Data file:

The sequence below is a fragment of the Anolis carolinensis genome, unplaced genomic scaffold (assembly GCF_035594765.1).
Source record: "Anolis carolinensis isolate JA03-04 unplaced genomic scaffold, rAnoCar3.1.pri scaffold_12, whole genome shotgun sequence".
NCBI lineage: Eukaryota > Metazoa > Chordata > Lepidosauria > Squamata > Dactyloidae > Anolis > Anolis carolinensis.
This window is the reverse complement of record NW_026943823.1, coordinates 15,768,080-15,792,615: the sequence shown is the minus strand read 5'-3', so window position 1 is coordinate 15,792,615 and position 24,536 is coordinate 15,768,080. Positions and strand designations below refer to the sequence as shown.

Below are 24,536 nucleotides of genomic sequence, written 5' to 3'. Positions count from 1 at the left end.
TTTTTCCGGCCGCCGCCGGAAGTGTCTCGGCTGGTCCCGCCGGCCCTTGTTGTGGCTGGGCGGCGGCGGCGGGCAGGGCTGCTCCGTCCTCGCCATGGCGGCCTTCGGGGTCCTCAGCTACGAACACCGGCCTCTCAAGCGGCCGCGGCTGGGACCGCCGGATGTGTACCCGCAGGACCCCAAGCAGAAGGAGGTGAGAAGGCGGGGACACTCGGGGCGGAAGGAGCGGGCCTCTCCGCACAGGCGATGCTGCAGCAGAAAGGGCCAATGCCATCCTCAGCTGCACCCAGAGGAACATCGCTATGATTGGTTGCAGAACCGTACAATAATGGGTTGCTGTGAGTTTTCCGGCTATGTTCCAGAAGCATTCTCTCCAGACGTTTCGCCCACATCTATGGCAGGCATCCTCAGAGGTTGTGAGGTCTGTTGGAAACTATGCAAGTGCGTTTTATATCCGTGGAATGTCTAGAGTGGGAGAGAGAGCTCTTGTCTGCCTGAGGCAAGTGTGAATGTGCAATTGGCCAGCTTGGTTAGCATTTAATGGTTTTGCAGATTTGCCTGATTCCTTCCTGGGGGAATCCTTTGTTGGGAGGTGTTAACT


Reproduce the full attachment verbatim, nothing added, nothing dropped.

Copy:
The sequence below is a fragment of the Anolis carolinensis genome, unplaced genomic scaffold (assembly GCF_035594765.1).
Source record: "Anolis carolinensis isolate JA03-04 unplaced genomic scaffold, rAnoCar3.1.pri scaffold_12, whole genome shotgun sequence".
NCBI lineage: Eukaryota > Metazoa > Chordata > Lepidosauria > Squamata > Dactyloidae > Anolis > Anolis carolinensis.
This window is the reverse complement of record NW_026943823.1, coordinates 15,768,080-15,792,615: the sequence shown is the minus strand read 5'-3', so window position 1 is coordinate 15,792,615 and position 24,536 is coordinate 15,768,080. Positions and strand designations below refer to the sequence as shown.

Below are 24,536 nucleotides of genomic sequence, written 5' to 3'. Positions count from 1 at the left end.
TTTTTCCGGCCGCCGCCGGAAGTGTCTCGGCTGGTCCCGCCGGCCCTTGTTGTGGCTGGGCGGCGGCGGCGGGCAGGGCTGCTCCGTCCTCGCCATGGCGGCCTTCGGGGTCCTCAGCTACGAACACCGGCCTCTCAAGCGGCCGCGGCTGGGACCGCCGGATGTGTACCCGCAGGACCCCAAGCAGAAGGAGGTGAGAAGGCGGGGACACTCGGGGCGGAAGGAGCGGGCCTCTCCGCACAGGCGATGCTGCAGCAGAAAGGGCCAATGCCATCCTCAGCTGCACCCAGAGGAACATCGCTATGATTGGTTGCAGAACCGTACAATAATGGGTTGCTGTGAGTTTTCCGGCTATGTTCCAGAAGCATTCTCTCCAGACGTTTCGCCCACATCTATGGCAGGCATCCTCAGAGGTTGTGAGGTCTGTTGGAAACTATGCAAGTGCGTTTTATATCCGTGGAATGTCTAGAGTGGGAGAGAGAGCTCTTGTCTGCCTGAGGCAAGTGTGAATGTGCAATTGGCCAGCTTGGTTAGCATTTAATGGTTTTGCAGATTTGCCTGATTCCTTCCTGGGGGAATCCTTTGTTGGGAGGTGTTAACT